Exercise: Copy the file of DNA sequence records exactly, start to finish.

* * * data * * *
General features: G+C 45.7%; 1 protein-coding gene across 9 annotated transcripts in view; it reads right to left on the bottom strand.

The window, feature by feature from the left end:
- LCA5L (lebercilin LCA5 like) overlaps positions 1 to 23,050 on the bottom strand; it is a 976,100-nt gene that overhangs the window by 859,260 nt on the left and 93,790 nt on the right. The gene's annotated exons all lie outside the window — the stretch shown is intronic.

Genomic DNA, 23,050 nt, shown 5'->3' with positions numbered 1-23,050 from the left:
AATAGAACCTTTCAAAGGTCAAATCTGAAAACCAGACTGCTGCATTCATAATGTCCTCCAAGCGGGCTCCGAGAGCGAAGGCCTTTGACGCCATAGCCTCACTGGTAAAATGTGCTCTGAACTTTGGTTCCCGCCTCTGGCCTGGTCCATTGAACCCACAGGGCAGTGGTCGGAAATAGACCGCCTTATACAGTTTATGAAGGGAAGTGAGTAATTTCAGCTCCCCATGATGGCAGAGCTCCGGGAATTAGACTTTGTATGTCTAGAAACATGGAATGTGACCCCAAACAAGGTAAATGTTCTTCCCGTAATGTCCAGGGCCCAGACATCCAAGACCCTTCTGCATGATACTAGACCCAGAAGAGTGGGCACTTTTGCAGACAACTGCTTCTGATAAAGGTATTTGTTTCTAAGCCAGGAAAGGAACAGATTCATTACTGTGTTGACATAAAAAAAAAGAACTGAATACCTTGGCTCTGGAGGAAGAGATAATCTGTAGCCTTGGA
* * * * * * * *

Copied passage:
General features: G+C 45.7%; 1 protein-coding gene across 9 annotated transcripts in view; it reads right to left on the bottom strand.

The window, feature by feature from the left end:
- LCA5L (lebercilin LCA5 like) overlaps positions 1 to 23,050 on the bottom strand; it is a 976,100-nt gene that overhangs the window by 859,260 nt on the left and 93,790 nt on the right. The gene's annotated exons all lie outside the window — the stretch shown is intronic.

Genomic DNA, 23,050 nt, shown 5'->3' with positions numbered 1-23,050 from the left:
AATAGAACCTTTCAAAGGTCAAATCTGAAAACCAGACTGCTGCATTCATAATGTCCTCCAAGCGGGCTCCGAGAGCGAAGGCCTTTGACGCCATAGCCTCACTGGTAAAATGTGCTCTGAACTTTGGTTCCCGCCTCTGGCCTGGTCCATTGAACCCACAGGGCAGTGGTCGGAAATAGACCGCCTTATACAGTTTATGAAGGGAAGTGAGTAATTTCAGCTCCCCATGATGGCAGAGCTCCGGGAATTAGACTTTGTATGTCTAGAAACATGGAATGTGACCCCAAACAAGGTAAATGTTCTTCCCGTAATGTCCAGGGCCCAGACATCCAAGACCCTTCTGCATGATACTAGACCCAGAAGAGTGGGCACTTTTGCAGACAACTGCTTCTGATAAAGGTATTTGTTTCTAAGCCAGGAAAGGAACAGATTCATTACTGTGTTGACATAAAAAAAAAGAACTGAATACCTTGGCTCTGGAGGAAGAGATAATCTGTAGCCTTGGA